Research on the role of magnesium in other medical conditions is sparse. For example, magnesium levels in the body may alleviate the effects of osteoporosis. Dietary magnesium may have some benefit, but using supplements does not appear to have the same effect. The same may be true for its role in controlling hypertension. Its claims often include treating anxiety, ADHD, depression, and muscle cramps; however, most research does not report much help from supplements. One common side effect of magnesium supplementation is its laxative effect with some forms. Magnesium taurate and magnesium glycinate appear to not have this effect.

Always tell your doctor about any supplements you take. Dietary supplements are not regulated by the FDA, so buyer beware.















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Home Cooking?


If you believe the marketing of the newer fast casual restaurants like Panera Bread or Chipolte, you are eating healthier food than if you go to the traditional  fast food places, aka McDonald’s, etc. A new study begs to differ at least with the calorie count.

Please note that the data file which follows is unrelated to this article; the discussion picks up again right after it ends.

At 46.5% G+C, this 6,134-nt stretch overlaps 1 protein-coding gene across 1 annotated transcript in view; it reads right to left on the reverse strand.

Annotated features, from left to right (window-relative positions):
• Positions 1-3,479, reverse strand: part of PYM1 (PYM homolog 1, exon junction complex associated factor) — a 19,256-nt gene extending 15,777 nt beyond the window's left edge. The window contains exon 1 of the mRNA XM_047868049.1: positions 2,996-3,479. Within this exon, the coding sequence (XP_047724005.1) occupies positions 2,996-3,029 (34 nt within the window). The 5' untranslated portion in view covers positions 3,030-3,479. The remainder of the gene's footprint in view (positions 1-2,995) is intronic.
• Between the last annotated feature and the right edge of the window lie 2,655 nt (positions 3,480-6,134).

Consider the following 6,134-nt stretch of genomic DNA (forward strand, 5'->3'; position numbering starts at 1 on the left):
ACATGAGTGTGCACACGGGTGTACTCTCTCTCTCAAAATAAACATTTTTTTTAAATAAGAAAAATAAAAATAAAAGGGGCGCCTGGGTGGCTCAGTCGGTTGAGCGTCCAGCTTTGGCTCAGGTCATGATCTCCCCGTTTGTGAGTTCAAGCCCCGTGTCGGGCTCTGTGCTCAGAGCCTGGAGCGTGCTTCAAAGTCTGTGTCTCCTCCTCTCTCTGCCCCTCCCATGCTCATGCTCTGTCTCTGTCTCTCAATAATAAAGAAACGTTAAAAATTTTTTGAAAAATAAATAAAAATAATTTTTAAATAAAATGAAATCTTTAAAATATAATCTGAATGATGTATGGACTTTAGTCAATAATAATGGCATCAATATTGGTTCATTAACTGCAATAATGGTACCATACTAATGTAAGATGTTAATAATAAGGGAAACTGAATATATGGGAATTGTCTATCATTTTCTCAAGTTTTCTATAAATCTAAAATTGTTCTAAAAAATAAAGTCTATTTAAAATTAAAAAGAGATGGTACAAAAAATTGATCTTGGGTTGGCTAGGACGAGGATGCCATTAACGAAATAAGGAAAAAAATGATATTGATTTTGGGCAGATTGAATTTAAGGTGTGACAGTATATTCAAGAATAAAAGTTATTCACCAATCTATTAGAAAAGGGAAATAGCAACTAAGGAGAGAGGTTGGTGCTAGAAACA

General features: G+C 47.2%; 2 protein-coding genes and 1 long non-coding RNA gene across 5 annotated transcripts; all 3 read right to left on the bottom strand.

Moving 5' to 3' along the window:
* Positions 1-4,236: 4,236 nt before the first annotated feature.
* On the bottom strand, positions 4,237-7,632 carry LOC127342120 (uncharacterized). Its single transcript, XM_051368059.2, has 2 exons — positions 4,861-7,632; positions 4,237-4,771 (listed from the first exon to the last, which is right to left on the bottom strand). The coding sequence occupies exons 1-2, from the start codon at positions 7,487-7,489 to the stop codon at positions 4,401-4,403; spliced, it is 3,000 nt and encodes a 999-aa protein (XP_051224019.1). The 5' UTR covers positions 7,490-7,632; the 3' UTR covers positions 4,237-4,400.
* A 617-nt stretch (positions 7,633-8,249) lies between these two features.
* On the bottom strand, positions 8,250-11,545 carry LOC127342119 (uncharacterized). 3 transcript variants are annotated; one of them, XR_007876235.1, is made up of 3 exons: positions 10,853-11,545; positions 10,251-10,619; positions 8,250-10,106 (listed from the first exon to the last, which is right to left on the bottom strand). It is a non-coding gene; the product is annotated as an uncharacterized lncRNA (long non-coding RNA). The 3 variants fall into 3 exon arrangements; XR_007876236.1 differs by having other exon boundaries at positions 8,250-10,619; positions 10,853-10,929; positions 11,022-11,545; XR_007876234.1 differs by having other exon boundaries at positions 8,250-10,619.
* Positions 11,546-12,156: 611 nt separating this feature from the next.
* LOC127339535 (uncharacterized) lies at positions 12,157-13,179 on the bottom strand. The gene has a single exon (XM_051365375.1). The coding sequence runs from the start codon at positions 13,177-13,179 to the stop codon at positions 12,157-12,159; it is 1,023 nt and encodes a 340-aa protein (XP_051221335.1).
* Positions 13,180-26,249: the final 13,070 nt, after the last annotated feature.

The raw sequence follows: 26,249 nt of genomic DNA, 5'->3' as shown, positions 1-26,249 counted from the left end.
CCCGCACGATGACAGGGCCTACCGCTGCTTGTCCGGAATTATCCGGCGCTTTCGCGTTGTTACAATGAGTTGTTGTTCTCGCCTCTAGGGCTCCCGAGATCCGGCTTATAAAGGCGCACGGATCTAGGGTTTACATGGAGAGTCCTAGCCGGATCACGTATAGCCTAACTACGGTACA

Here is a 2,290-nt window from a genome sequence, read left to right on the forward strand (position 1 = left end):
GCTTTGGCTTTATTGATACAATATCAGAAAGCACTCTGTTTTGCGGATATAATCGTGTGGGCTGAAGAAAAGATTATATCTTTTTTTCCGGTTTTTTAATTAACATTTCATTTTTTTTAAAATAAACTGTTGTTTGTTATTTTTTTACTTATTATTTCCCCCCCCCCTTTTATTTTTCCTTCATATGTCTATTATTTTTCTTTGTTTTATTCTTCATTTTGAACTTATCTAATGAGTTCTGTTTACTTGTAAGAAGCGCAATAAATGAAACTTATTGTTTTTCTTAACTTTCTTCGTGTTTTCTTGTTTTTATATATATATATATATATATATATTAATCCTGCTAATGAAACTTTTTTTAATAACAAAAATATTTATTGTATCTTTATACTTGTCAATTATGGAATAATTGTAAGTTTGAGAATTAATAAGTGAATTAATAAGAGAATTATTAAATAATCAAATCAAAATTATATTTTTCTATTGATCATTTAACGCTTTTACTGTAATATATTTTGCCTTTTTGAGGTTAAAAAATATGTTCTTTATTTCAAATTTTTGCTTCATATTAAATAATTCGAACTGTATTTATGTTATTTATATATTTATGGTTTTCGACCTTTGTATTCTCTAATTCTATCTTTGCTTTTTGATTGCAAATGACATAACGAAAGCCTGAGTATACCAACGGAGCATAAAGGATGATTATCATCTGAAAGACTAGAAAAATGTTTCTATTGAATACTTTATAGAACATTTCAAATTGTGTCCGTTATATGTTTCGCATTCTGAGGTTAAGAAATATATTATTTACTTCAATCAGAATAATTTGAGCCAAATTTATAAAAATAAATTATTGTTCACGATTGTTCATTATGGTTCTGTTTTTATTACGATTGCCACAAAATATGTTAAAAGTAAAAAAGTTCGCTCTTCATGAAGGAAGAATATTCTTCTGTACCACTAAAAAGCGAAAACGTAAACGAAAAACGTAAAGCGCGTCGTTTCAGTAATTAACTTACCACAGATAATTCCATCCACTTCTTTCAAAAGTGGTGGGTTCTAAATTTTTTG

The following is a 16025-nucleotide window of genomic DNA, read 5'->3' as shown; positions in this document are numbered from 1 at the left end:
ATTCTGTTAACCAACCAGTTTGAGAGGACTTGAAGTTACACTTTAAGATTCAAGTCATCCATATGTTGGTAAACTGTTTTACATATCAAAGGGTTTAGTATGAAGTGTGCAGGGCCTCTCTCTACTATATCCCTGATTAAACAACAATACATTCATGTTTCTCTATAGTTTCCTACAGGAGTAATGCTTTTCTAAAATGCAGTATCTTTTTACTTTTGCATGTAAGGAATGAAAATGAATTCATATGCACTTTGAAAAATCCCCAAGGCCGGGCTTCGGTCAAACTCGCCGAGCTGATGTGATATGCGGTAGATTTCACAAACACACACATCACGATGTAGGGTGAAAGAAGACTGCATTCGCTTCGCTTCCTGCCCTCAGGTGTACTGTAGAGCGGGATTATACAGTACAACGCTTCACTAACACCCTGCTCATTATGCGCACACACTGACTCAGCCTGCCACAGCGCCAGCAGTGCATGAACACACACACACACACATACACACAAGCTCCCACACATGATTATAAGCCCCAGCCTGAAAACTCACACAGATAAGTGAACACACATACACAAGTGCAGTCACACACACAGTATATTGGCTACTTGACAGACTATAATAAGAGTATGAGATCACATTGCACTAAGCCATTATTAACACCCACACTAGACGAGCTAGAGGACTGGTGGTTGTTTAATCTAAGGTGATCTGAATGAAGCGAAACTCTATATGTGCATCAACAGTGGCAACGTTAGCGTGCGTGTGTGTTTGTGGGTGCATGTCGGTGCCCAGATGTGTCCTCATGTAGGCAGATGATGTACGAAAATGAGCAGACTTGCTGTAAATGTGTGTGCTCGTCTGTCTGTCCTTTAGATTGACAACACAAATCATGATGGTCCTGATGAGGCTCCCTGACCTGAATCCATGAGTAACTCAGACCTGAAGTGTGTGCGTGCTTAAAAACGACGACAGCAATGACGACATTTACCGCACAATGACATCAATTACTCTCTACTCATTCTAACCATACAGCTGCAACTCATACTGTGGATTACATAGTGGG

Restaurant sales are on the downward trend.  An alternative may be to try the new trend of ordering dinner via the Internet from companies like Blue Apron or Home Chef that deliver to you the fresh ingredients and you do the preparation. This approach offers convenience and saves you a lot of time. You control the calories and are spared the often dreaded trip to the supermarket where you spend so much on “stuff” you really may not need.  You also are not tempted by the snack aisles or the endless display of junk foods and ultra-processed foods.

I personally have never tried these companies but will and blog about the experience soon.


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The Realities of Weight Loss?

Illustration from “Diet and Health with Key to the Calories” by Dr. Lulu Hunt Peters in 1918.